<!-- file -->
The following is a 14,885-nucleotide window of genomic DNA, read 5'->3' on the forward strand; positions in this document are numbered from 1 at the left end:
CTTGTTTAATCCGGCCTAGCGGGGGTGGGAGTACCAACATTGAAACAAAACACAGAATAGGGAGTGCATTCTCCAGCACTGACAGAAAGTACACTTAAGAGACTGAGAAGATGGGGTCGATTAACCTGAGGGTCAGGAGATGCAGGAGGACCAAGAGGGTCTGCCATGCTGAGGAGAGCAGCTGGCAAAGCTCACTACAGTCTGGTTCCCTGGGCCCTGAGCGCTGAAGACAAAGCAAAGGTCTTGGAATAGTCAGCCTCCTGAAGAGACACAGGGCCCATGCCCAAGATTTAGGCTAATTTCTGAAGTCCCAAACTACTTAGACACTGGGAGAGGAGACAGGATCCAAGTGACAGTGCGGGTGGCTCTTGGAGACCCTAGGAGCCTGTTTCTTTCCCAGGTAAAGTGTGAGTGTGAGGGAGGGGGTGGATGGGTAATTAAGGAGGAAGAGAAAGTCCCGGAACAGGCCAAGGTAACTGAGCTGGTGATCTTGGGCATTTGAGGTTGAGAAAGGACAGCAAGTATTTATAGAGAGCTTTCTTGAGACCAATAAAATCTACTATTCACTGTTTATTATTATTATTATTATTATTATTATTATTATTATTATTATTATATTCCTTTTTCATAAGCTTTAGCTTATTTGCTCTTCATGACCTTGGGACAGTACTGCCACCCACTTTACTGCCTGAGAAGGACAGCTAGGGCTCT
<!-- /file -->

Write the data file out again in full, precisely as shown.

The following is a 14,885-nucleotide window of genomic DNA, read 5'->3' on the forward strand; positions in this document are numbered from 1 at the left end:
CTTGTTTAATCCGGCCTAGCGGGGGTGGGAGTACCAACATTGAAACAAAACACAGAATAGGGAGTGCATTCTCCAGCACTGACAGAAAGTACACTTAAGAGACTGAGAAGATGGGGTCGATTAACCTGAGGGTCAGGAGATGCAGGAGGACCAAGAGGGTCTGCCATGCTGAGGAGAGCAGCTGGCAAAGCTCACTACAGTCTGGTTCCCTGGGCCCTGAGCGCTGAAGACAAAGCAAAGGTCTTGGAATAGTCAGCCTCCTGAAGAGACACAGGGCCCATGCCCAAGATTTAGGCTAATTTCTGAAGTCCCAAACTACTTAGACACTGGGAGAGGAGACAGGATCCAAGTGACAGTGCGGGTGGCTCTTGGAGACCCTAGGAGCCTGTTTCTTTCCCAGGTAAAGTGTGAGTGTGAGGGAGGGGGTGGATGGGTAATTAAGGAGGAAGAGAAAGTCCCGGAACAGGCCAAGGTAACTGAGCTGGTGATCTTGGGCATTTGAGGTTGAGAAAGGACAGCAAGTATTTATAGAGAGCTTTCTTGAGACCAATAAAATCTACTATTCACTGTTTATTATTATTATTATTATTATTATTATTATTATTATTATTATTATATTCCTTTTTCATAAGCTTTAGCTTATTTGCTCTTCATGACCTTGGGACAGTACTGCCACCCACTTTACTGCCTGAGAAGGACAGCTAGGGCTCT